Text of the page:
We are vulnerable states along many dimensions of vulnerability, and our sovereignty is much more juridical than de facto but we do deeply believe in the right of micro states to exist and therefore we strongly support and participate in multinational institutions and treaties which seek to order the world along lines of justice, equity, fairness, and are concerned with equitable shares of the world’s resources.
By the same token, we become exceedingly uncomprehending when the world’s richest democratic state, so often, in practice, ignores or bypasses these processes. And, remember, it is not that many of these global institutions and processes are democratically controlled, transparent and participatory! The Security Council of the UN is not. The WTO is not. The IMF and the World Bank are not, and so on.
Nevertheless, even as these institutions and processes are, they are infinitely preferable to a situation in which powerful countries exclusively decide and dominate, and then seek for automatic support from the previously ignored.
Something is fundamentally wrong with this expectation. Unless the US is claiming sainthood and has a direct line to perfect truth that others do not have, all it should reasonably expect is critical support on several important global issues. The Caribbean has been responding positively as it is able, consistent with its dignity.
current caribbean usa relations
Current Caribbean/USA Relations
  • Current relations with the USA are conditioned by a normally favourable attitude of Caribbean peoples to US materialist culture, its reflexive democratic impulses, and by the large Caribbean population living there. However, for the official and intellectual classes, the Caribbean is deeply worried by the new radical foreign policy doctrine of the US government.
This is the first-strike doctrine which basically ignores international law, dismisses the precepts and procedures of collective security established by the UN Charter, and establishes the USA as the global enforcer (acting together as police persons, judge and jury, and executioner).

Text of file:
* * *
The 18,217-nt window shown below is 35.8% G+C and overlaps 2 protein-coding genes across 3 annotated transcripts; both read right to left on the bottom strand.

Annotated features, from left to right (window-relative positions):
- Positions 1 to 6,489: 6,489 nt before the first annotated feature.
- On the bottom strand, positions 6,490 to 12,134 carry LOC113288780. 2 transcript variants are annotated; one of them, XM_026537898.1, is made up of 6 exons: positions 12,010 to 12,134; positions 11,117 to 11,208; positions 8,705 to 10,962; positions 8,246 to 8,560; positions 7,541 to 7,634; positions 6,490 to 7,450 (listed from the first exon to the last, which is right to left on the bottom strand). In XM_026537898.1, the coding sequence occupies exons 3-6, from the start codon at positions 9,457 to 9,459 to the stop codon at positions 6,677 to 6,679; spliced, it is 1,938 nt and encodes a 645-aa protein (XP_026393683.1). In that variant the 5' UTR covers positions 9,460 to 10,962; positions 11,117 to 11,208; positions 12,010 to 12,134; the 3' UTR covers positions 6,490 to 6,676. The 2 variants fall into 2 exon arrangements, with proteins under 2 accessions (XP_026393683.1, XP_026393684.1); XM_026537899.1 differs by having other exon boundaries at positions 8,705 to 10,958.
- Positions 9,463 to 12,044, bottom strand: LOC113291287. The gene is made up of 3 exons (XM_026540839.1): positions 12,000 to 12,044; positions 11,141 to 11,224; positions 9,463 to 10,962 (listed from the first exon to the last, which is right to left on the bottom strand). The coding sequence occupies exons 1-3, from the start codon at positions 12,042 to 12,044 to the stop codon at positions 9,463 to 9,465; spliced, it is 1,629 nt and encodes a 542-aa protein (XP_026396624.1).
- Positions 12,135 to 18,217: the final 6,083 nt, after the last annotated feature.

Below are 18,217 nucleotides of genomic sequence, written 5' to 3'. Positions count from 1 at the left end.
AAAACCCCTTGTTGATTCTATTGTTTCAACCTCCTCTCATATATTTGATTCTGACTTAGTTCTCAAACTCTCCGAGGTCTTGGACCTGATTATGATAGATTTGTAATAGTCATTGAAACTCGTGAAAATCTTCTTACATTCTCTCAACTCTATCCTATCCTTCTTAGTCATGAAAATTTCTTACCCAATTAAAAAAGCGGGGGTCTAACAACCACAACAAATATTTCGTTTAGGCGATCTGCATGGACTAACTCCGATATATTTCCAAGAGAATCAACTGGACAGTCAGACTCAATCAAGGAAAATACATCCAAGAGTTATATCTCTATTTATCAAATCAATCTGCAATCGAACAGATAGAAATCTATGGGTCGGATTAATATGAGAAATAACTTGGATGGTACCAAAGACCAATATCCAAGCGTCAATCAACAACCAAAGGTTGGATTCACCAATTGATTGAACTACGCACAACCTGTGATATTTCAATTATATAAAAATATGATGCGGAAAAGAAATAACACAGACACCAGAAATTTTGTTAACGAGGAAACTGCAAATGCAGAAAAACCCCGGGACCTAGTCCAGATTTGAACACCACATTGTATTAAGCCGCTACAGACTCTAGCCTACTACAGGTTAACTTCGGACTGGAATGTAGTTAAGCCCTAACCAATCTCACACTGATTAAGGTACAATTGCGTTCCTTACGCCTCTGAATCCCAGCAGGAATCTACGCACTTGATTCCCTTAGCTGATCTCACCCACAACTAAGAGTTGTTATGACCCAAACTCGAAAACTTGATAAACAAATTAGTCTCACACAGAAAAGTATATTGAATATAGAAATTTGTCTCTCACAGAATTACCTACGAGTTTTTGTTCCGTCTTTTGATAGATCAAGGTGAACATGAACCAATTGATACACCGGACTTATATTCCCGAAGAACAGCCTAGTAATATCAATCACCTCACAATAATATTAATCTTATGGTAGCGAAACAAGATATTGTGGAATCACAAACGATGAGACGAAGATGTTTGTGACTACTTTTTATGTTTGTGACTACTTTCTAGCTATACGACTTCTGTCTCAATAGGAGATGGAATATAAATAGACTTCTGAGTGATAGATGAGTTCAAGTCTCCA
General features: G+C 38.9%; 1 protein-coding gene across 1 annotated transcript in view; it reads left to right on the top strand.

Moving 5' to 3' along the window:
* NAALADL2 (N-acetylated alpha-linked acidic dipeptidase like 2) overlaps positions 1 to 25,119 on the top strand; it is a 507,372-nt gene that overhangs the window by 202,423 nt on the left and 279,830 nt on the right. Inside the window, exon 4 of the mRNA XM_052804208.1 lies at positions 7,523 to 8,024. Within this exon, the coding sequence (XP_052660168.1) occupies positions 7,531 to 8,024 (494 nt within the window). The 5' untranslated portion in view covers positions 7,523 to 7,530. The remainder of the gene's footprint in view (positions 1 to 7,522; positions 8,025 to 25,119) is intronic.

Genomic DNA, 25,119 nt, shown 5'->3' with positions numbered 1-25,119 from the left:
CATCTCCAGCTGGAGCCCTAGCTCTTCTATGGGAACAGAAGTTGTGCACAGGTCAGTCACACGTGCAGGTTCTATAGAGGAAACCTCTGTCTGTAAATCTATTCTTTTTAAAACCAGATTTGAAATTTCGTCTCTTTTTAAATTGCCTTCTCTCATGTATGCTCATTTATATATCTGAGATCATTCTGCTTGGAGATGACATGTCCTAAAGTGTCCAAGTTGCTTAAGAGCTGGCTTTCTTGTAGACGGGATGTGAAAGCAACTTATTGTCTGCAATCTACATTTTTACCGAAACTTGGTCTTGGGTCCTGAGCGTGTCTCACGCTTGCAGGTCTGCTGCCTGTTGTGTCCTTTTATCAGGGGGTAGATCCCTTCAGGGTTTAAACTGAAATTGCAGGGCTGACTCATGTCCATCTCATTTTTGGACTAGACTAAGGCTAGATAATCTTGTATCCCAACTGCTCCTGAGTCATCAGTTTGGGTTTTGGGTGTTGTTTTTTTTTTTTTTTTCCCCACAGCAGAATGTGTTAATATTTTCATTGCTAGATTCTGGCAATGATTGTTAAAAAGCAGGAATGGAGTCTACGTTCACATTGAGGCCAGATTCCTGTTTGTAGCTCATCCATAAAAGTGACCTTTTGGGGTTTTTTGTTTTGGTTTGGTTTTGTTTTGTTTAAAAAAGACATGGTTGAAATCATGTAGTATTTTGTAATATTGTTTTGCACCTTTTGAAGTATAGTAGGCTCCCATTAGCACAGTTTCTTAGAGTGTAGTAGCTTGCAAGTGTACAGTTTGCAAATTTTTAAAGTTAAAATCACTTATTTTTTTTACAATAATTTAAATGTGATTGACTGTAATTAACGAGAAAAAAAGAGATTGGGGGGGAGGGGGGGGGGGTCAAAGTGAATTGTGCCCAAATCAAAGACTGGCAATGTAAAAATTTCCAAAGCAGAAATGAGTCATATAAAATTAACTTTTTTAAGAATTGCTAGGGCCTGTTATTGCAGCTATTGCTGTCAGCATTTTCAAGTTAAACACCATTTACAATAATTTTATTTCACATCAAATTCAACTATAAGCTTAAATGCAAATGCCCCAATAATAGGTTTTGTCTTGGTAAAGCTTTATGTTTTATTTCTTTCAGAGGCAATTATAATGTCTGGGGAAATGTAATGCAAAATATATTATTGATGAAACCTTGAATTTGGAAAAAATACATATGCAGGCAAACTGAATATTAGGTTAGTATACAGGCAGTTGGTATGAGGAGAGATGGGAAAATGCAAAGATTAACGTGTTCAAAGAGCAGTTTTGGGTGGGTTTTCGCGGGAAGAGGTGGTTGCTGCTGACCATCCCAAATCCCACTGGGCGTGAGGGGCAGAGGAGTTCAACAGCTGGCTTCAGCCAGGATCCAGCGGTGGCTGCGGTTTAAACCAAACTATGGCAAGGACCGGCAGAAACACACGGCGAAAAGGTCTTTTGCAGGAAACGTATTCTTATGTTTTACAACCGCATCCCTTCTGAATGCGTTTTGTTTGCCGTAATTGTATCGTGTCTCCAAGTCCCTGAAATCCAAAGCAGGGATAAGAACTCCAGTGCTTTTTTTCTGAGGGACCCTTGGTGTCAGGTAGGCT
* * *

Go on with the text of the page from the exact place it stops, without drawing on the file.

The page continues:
Small states are bound to be disturbed by this development, even if we could trust the US to be right all the time, because this gives an excuse for extra-territorial operations by other nations and non-state actors!
The Caribbean, it must be said, is equally disturbed by the dangerous threats facing us and the world – the global reach of terrorists; the pandemic of HIV/AIDs; the spread of weapons of mass destruction; unprecedented global environmental crises; and a global economy and related governance system generating greater instability and inequality, as well as a global financial system which is equally deleterious.
US unilateralism, supremacy and exceptionalism, most certainly, even with its military, economic and technological power, will not, without world states’ participation and contribution be able to address these issues successfully, alone.
This is why it is disturbing to Caribbean nations that on a number of issues recently the US Government has been back-tracking on commitments, refusing to sign on to agreements, and going its own way on several others.
Let us list some of these. The US has rejected global scientific consensus and withdrawn from efforts to curb global warming. For us in the Caribbean global warming is absolutely serious. One major consequence is sea level rise. In a few short years our reefs and our beaches could be totally destroyed and so would the on-land tourism and our off-shore fisheries industry.